ZERO STARS/**** Image B Sound A- Extras B-
starring Eddie Murphy, Eddie Murphy, Thandie Newton, Cuba Gooding, Jr.
screenplay by Eddie Murphy & Charles Murphy and Jay Scherick & David Ronn
directed by Brian Robbins
by Walter Chaw I looked up George Carlin's seven dirty words that you can't say on television and, sure enough, there was the outline for the gags, narrative, reason for being, you name it, of Eddie Murphy's Norbit: Shit, Piss, Fuck, Cunt, Cocksucker, Motherfucker, and Tits. Marvin the Martian-talking geek pastiche Norbit (Murphy) is an orphan abandoned on the doorstep of Golden Wonton Restaurant and Orphanage by unkind kindly Asian caricature Mr. Wong (Murphy again), who, in a moment that doesn't feel like a joke but definitely feels full of rage, confesses that he traded his two-year-old daughter for a yak (in another, he reveals his dream to be a whaler, making him more Japanese than Chinese, but hey, a slant's a slant). Not connected to anything like atonement or social/racial satire, Mr. Wong hovers there in the background as occasional wise commentary while Norbit loses his childhood sweetheart Kate (Thandie Newton) and marries the monstrous Rasputia (yes, Murphy). Norbit loathes fat people, Asians, women (note the two girls who really, really want to get turned out by Eddie Griffin's pimp archetype), and black people most of all. I guess this is meant to soften the misanthropy, except it doesn't really matter that the perpetrators of the screenplay are Murphy and his out-of-work brother Charlie--catching this coattail now after Dave Chappelle rolled up his--if the director is a white guy.
Norbit needs a mother figure and thus runs to the massive bosom of Rasputia (motherfucker, tits: check, check); his relationship with Kate is established early on when the two of them take a dump together (shit--piss, too); there's an interminable montage wherein the morbidly obese Rasputia (her name, it bears mentioning, is never mined for its Rasputin possibilities), in various S&M gear, smothers Norbit with girl-love (fuck); an inevitable bikini wax sequence (cunt) that, cheating here, ends in a cunnilingus gag with Rasputia exclaiming, "I was wonderin' where Norbit lost his police whistle!" (Cocksucker.) THE ONION had a brilliant headline proclaiming 'Eddie Murphy fucks self for $20M,' which serves as succinct commentary on the film--or it would've had the headline included the rest of us being fucked simultaneously, lest we forget the trio of Italian restaurateur/mob stereotypes, a late scene in a Mexican strip club, an old white lady who busts out the mojo, and a reference to Benny Hill.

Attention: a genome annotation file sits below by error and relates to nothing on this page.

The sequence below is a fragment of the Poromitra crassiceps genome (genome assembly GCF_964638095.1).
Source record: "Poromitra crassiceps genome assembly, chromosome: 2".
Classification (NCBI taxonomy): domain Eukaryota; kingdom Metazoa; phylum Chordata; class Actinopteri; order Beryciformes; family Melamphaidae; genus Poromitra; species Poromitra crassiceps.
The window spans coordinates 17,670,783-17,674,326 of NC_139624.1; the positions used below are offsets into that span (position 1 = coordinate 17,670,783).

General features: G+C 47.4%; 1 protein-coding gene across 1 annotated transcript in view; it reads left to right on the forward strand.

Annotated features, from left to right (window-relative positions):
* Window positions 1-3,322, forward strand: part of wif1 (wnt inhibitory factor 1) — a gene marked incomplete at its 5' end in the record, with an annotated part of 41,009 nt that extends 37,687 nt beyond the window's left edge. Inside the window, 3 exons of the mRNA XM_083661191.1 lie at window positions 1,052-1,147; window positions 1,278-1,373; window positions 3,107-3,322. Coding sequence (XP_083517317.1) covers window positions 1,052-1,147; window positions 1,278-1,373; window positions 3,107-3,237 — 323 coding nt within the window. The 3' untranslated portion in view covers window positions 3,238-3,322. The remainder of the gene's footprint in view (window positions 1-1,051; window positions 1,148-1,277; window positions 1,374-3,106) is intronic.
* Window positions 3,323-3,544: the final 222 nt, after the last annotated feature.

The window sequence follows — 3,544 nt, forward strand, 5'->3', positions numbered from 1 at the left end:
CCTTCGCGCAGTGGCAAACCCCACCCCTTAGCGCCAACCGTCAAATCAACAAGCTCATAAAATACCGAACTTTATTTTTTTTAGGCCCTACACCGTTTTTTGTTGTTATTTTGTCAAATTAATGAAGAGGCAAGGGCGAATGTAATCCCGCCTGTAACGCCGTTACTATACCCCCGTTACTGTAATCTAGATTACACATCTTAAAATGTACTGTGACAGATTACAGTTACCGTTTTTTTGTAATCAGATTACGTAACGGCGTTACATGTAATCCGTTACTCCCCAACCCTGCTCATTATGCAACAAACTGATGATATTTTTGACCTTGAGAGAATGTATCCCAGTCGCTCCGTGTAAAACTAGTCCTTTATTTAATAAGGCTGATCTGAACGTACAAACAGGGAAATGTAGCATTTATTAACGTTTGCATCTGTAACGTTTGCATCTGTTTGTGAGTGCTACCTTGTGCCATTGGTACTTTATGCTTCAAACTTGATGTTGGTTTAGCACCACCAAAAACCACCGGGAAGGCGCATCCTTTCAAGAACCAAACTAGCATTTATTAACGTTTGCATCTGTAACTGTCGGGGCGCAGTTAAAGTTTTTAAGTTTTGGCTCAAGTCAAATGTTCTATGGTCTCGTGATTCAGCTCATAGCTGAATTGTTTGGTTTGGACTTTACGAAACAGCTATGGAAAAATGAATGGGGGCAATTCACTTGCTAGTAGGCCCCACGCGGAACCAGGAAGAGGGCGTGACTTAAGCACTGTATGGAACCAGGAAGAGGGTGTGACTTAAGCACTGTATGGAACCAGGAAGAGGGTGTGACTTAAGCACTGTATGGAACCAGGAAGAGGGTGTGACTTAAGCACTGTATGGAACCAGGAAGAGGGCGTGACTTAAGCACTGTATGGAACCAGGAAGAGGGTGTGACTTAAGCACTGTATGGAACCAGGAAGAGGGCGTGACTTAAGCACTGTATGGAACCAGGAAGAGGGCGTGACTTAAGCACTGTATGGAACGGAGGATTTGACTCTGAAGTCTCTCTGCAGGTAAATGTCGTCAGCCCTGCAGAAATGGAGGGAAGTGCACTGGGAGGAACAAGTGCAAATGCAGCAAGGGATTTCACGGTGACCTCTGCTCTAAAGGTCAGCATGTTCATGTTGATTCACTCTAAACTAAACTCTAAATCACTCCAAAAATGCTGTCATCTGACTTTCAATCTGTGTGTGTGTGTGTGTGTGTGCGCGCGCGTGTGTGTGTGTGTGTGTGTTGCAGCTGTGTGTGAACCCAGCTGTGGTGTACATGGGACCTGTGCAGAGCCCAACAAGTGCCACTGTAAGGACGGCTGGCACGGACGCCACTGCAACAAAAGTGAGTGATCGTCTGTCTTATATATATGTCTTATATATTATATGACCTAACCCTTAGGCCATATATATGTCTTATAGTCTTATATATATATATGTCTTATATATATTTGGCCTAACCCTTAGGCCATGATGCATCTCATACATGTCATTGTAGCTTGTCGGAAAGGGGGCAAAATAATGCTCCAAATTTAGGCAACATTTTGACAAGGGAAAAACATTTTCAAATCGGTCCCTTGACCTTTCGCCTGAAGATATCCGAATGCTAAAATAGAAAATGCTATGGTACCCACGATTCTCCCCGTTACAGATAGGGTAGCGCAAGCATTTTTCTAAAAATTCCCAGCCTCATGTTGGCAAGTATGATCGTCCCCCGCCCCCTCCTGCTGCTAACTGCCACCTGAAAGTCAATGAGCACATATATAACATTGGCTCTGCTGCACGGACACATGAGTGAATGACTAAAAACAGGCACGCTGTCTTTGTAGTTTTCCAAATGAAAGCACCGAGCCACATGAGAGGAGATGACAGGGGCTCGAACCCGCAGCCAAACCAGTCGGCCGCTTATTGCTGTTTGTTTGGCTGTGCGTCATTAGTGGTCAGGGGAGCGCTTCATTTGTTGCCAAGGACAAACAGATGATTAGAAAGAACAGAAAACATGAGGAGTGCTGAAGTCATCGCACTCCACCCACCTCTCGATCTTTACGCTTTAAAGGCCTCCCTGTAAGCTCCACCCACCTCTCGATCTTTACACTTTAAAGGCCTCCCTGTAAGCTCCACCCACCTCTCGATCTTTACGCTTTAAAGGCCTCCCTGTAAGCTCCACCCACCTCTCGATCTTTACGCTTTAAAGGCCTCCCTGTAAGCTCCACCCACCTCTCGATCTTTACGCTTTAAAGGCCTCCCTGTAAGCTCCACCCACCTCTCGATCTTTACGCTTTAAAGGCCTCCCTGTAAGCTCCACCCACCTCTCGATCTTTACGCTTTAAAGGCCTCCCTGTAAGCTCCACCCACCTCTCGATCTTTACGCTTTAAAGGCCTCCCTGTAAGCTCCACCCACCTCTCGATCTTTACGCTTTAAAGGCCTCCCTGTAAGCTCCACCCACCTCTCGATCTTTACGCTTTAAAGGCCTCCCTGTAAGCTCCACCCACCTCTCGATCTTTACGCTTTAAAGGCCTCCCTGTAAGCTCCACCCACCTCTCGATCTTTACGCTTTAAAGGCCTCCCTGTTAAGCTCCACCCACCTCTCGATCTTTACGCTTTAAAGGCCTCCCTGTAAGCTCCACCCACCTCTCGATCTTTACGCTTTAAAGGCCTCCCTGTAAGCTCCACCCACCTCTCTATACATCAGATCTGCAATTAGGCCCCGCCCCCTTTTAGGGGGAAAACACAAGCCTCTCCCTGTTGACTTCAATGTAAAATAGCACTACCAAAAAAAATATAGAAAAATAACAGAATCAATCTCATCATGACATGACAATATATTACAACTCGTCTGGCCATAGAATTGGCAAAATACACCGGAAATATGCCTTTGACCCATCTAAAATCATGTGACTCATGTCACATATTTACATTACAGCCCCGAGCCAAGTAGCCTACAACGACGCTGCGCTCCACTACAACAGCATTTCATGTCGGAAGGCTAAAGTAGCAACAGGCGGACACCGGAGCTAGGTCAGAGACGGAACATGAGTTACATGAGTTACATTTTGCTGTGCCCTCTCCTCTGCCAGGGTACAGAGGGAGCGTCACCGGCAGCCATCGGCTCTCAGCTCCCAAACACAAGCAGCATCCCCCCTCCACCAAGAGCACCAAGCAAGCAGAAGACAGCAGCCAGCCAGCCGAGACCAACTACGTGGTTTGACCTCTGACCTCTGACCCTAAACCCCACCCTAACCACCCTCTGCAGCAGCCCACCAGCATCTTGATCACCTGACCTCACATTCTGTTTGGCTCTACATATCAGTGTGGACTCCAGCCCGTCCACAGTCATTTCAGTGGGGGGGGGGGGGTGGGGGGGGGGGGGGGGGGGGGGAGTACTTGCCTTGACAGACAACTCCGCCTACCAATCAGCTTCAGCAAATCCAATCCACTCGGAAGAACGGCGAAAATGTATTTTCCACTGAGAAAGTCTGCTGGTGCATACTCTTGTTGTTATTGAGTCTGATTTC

Because it doesn't want to leave any other possible retards out of the fun, it also has a talking dog with two broken legs, a late play for sentimentality, kid reaction shots, farting, and cartoon slapstick so woefully lacking in wit and timing that it seems cruel to the point of vicious. It steals the "Milkshake" gag from Date Movie--which, correct me if I'm wrong, is a movie already composed entirely of stolen gags from other movies--and it addresses body-image issues in an uncomfortable dialogue wherein a man wearing a Rick Baker-crafted fat-suit assaults stick-thin Thandie Newton for her asexual figure. Touch on orphans, touch on eating disorders, touch on race, and, frankly, you have a responsibility to not be a complete imbecile. Have I gotten to Cuba Gooding Jr. as yet another black-betraying manqué to add to his gallery of race-traitor performances?